The first round of grants given out by the National Endowment for the Humanities (NEH) in 2022, announced today, include $500,000 for gallery equipment and fixtures in the Los Angeles County Museum of Art’s (Lacma) long-delayed and controversial new $650m building and $73,842 for an initiative by the Midwest Art Conservation Center in Minneapolis, Minnesota, to develop a risk assessment framework for public art. The 208 grants have been awarded to organisations in 39 states, Washington, DC, the US island territory of Guam and one project at the University of Alberta in Canada.
Projects receiving funding span pragmatic endeavors to furnish galleries and venues with up-to-date equipment, train staff, conduct field research and undertake complex material analysis and conservation of artefacts. The Metropolitan Museum of Art, for instance, received $349,999 to develop a biomolecule identification method in art, with a focus on chia oil in Mexican objects from the New Spain period (1521-1821). Oakwood University in Alabama received $129,366 to help develop a museum devoted to Dred Scott, an enslaved man who, in the mid-19th century in Missouri, along with his wife Harriet Robinson Scott, unsuccessfully sued to secure their freedom.
“These NEH grants will support educators and scholars in enriching our understanding of the past and enable cultural institutions from across the country to expand their offerings, resources, and public programming, both in person and online,” acting NEH chair Adam Wolfson said in a statement. (Last October, US president Joe Biden announced plans to nominate Shelly Lowe to be the NEH’s next chair—she would be its first Native American leader—but she has yet to be confirmed.)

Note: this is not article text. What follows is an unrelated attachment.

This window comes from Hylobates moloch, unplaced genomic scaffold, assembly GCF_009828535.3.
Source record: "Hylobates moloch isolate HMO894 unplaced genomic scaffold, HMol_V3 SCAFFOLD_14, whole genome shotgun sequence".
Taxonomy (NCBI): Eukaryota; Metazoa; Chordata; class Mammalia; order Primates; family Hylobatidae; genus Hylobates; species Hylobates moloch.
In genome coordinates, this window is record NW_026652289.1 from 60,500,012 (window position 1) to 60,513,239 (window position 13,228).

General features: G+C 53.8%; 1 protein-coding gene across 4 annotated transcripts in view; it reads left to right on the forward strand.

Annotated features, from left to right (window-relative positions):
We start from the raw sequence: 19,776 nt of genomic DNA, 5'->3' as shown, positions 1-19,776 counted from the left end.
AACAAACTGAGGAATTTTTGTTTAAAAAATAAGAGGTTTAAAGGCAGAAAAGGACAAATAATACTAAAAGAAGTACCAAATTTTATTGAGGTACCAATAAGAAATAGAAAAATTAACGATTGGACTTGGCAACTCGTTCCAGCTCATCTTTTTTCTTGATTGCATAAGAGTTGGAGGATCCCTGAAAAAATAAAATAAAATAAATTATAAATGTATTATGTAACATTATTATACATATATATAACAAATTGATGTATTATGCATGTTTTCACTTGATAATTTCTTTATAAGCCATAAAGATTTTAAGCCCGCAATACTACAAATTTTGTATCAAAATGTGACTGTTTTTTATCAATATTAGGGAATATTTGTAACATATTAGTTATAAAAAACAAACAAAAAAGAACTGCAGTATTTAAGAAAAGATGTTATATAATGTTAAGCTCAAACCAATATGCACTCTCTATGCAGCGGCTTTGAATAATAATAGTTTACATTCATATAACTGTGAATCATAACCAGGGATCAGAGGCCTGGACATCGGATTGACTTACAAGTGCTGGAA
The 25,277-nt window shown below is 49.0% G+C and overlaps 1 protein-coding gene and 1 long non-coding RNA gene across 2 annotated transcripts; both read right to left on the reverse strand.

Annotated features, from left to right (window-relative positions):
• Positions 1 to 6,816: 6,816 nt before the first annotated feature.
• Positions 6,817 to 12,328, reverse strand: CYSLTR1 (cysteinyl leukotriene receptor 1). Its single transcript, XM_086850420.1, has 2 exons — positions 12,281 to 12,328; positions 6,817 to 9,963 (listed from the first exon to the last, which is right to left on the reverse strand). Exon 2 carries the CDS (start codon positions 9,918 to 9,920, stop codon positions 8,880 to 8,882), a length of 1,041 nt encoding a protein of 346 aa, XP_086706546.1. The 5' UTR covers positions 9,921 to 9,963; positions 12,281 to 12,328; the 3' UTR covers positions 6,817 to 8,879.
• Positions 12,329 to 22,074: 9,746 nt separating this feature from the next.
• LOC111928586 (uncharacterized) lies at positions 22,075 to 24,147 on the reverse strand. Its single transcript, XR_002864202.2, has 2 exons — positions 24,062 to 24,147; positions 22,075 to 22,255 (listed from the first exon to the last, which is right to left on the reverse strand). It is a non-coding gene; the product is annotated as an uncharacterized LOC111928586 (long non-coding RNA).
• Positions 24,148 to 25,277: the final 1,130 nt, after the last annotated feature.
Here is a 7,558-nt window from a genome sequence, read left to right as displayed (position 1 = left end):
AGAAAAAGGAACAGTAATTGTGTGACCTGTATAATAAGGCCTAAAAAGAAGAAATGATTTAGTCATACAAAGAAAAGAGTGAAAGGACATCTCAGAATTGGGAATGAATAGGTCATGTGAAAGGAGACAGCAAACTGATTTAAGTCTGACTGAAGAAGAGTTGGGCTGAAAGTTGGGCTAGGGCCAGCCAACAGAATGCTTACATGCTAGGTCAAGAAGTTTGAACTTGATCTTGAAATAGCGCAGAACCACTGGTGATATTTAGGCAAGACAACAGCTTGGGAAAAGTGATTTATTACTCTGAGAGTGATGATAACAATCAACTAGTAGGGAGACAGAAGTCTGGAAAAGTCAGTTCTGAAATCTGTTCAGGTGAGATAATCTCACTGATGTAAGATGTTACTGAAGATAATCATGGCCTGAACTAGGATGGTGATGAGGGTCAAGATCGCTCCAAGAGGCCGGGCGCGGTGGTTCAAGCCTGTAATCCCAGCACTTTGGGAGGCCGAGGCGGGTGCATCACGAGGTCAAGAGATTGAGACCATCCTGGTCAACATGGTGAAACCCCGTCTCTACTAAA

Other notable museum projects receiving NEH support include $310,362 for workshops led by University of California, Los Angeles to train Native American conservators and curators in caring for tribal materials, $30,000 for a Louis Armstrong House Museum digital project on the history of jazz and hip-hop in Queens, New York and $50,000 for a University of Michigan workshop to train museum workers in accessibility for the blind and partially sighted.